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The Humanities Conference 2003

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The Work of Musical Art in an Age of Mechanical Reproduction

Maria Jose Martin.

Beauty and originality are two concepts that continue to challenge modern artists, including musicians. Today’s world embraces a wide spectrum of new technological discoveries, daring experimentation, and advanced ideas and ideals that question the boundaries between reality and imagination. It is in this world that the musician-composer must hold firm in his or her pursuit of creativity, sometimes using modern technology in the manipulation and creation of sounds (e.g. electronic and computer music), and sometimes defying it. No matter what the chosen creative methods are, I have to concur with pianist Alfred Brendel that “feeling must remain the Alpha and Omega of a musician.”

The purpose of my paper is to present and analyse the creative process of modern composers in contemporary society, a world dominated by revolutionary discoveries and controversial experimentation such as mechanical reproduction and cloning. I have based my research writings and interviews with the composers themselves, a diverse group that includes artists in different genres, and of varying age, nationality, education, and religious and ethical background. They include the following: the Spanish composer Encarna Beltran-Huertas Lopez, both a musician and poet, well-known for the lyricism of her music; Ana Bofill, a composer and architect, whose music relies on new compositional techniques; Ana Coduras, a composer and conductor with a math and science background; Robert Maggio, on eof the most active composers in the United States and one open to collaborative arts; and Venezuelan composer Arcangel Olivari, prominent in electronic music.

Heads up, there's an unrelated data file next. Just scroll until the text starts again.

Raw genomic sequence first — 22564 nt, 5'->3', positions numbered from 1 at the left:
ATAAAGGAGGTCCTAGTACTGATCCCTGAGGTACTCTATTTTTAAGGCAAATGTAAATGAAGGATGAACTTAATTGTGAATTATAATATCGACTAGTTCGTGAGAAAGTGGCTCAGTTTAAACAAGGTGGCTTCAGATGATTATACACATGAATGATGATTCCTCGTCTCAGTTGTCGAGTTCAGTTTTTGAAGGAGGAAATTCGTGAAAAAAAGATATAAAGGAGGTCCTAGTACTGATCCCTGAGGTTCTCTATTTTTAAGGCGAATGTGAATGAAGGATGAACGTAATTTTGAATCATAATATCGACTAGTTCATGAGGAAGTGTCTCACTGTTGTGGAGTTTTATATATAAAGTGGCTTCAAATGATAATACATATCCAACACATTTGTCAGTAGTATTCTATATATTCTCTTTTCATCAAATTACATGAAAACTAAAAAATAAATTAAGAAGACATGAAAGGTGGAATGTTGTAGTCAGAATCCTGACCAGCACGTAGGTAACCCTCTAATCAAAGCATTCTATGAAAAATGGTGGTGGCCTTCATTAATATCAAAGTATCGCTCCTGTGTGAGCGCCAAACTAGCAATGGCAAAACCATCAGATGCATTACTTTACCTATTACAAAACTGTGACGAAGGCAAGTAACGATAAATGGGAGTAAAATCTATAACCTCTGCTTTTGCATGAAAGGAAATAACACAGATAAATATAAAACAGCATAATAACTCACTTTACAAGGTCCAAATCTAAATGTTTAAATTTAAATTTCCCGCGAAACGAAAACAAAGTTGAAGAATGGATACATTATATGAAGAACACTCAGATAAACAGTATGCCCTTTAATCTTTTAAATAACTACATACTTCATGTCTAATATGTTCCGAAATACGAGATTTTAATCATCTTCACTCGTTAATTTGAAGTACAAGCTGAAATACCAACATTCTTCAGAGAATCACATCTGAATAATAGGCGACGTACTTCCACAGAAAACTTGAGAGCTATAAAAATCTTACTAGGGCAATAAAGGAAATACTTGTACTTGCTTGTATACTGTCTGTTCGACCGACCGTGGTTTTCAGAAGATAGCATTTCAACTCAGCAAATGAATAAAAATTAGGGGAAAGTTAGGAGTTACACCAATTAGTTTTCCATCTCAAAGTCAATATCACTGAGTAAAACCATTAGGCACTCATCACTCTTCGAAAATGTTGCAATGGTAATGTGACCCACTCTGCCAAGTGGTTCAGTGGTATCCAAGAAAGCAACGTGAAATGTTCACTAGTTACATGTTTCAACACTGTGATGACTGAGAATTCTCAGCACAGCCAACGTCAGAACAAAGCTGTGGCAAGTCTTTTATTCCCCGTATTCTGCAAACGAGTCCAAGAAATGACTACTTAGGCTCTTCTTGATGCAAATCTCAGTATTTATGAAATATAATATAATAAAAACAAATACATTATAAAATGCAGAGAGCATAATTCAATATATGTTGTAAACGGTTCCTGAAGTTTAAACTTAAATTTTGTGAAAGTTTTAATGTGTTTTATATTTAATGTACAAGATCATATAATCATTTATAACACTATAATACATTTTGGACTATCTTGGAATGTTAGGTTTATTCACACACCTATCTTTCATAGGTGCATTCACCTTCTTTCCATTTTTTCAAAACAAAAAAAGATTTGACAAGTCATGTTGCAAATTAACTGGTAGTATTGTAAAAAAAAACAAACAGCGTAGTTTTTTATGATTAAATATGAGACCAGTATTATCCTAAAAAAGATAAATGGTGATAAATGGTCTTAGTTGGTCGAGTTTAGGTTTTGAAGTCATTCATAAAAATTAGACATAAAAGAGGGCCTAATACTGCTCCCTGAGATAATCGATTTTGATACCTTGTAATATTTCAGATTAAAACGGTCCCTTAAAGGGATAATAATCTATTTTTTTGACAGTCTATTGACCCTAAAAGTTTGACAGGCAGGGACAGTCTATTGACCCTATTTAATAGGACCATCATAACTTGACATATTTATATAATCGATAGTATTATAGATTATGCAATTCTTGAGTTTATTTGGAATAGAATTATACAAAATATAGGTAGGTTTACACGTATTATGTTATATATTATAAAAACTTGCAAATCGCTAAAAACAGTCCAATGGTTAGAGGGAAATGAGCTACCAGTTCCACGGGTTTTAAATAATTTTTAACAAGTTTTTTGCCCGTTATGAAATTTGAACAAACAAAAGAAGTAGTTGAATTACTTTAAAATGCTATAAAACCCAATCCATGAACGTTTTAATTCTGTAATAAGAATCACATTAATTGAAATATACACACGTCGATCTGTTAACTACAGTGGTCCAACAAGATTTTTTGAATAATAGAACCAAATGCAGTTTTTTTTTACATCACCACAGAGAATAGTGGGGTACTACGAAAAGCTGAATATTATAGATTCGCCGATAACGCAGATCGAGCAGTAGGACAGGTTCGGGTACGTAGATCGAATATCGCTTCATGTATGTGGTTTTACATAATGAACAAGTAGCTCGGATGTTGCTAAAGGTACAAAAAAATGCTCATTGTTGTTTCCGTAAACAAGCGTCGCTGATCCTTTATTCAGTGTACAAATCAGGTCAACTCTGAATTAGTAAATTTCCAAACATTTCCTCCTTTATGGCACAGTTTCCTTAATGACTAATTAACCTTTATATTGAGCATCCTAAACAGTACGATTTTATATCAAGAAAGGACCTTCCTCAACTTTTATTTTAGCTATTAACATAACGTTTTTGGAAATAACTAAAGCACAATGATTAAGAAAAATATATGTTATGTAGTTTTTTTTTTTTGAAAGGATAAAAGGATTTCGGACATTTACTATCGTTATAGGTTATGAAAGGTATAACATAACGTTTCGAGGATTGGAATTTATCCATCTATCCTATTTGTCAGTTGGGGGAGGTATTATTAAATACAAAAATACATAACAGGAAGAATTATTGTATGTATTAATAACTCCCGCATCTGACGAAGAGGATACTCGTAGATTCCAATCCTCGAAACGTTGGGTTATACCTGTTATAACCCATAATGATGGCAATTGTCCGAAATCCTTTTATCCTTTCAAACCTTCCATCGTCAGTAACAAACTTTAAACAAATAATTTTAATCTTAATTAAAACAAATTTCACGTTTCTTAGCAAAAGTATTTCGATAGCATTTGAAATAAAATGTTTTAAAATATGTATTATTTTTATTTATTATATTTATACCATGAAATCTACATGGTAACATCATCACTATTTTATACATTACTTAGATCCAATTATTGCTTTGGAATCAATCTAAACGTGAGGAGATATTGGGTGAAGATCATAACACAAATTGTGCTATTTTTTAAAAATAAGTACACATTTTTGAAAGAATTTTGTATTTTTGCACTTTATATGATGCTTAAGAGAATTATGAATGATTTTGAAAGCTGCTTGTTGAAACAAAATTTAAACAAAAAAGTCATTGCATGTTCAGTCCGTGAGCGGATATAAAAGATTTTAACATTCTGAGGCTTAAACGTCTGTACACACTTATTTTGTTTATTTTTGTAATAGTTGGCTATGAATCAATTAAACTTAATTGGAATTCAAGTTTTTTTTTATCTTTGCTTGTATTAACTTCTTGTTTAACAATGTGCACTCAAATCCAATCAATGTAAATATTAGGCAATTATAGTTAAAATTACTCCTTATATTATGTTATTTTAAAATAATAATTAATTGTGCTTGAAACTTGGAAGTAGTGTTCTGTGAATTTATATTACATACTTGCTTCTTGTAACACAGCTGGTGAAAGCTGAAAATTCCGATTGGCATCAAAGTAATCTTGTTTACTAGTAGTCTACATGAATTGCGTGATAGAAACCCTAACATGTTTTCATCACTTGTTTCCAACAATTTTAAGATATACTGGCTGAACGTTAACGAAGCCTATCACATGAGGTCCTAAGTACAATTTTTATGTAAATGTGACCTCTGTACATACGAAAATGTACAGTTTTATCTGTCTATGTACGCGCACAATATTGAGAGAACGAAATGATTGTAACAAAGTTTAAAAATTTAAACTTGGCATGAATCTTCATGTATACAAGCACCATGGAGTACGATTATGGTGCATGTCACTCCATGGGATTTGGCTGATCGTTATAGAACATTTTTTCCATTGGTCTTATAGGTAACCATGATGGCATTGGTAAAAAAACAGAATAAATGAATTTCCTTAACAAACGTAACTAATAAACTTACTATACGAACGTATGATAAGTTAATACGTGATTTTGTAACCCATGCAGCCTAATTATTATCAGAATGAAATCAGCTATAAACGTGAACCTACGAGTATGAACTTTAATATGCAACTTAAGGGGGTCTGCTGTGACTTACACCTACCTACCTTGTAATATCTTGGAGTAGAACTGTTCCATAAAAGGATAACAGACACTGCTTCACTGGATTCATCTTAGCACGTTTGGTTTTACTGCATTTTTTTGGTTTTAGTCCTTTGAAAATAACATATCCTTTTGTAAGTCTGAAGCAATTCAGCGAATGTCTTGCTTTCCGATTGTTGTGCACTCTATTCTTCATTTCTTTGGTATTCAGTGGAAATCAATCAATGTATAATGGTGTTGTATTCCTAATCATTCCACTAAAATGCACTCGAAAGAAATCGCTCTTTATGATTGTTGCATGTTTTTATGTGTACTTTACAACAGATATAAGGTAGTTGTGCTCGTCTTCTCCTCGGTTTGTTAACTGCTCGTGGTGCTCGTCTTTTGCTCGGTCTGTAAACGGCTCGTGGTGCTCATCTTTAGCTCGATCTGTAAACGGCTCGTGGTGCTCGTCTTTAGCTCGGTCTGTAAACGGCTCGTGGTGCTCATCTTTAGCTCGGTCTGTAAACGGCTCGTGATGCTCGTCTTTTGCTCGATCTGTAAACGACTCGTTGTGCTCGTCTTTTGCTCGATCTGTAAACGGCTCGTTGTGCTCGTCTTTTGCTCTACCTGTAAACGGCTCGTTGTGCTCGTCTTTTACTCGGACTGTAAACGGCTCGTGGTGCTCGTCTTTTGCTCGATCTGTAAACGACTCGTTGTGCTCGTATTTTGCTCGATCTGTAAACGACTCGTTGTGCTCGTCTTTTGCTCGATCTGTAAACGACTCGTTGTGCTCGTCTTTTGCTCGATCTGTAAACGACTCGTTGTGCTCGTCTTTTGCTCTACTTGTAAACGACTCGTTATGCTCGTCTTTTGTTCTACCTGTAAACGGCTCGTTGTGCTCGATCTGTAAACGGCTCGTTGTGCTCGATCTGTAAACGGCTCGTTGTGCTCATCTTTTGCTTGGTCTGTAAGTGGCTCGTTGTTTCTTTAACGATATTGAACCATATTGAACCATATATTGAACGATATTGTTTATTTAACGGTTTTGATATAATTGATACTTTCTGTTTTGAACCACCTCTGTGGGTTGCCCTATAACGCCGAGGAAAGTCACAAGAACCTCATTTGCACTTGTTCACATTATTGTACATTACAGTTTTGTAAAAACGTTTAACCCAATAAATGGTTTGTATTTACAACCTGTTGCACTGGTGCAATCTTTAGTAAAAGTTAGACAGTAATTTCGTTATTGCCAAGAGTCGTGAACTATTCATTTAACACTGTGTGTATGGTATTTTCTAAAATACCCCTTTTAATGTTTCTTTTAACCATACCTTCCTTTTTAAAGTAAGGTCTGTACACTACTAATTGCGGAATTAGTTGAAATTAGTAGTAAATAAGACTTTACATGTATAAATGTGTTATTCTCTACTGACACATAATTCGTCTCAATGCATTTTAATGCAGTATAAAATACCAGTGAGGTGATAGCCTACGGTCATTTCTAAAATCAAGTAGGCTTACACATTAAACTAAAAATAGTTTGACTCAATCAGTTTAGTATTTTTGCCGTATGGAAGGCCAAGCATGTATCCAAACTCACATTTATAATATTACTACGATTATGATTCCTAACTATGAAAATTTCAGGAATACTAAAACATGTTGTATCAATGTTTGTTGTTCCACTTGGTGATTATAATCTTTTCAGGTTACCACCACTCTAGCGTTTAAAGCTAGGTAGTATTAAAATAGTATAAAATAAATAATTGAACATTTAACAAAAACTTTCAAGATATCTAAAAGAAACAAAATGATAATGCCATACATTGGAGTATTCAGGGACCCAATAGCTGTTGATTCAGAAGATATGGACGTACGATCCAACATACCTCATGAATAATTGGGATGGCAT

The direct testimonies of these composers will demonstrate diverse sources of inspiration as well as different techniques in the process of composition of new music, and they will aid to explain the role of the creative composer in today’s technological world. Ultimately the paper will establish the parallelism between the creative process of life and the composition of a musical work.


Maria Jose Martin  (United States)
Assistant Professor in music
Arts and Science Department
Neumann College

Born in San Sebastian, Spain, María José Martín studied at the Real Conservatorio de Música in Madrid as well as in Salamanca, where she earned ear-training and End-of-Degree Piano awards. She received a degree in English Philology (literature and linguistics) from the Universidad de Salamanca. Martín continued her studies in the United States, completing her Masters and Doctor of Musical Arts degrees in piano performance at the University of Cincinnati’s College Conservatory of Music.

She has performed in both solo and chamber recitals in Spain, germany, Austria, and in the United States. Her many recital appearances include performances at the Círculo de Bellas Artes and Museo del Prado in Madrid, and at the Universidad Pontificia in Salamanca.

  • Musical Art
  • Age of Mechanical Reproduction
  • Creative process
Person as Subject
  • Encarna Beltran-Huertas Sanchez Ana Bofill Ana Coduras Robert Maggio Arcangel Olivari

(30 min Conference Paper, English)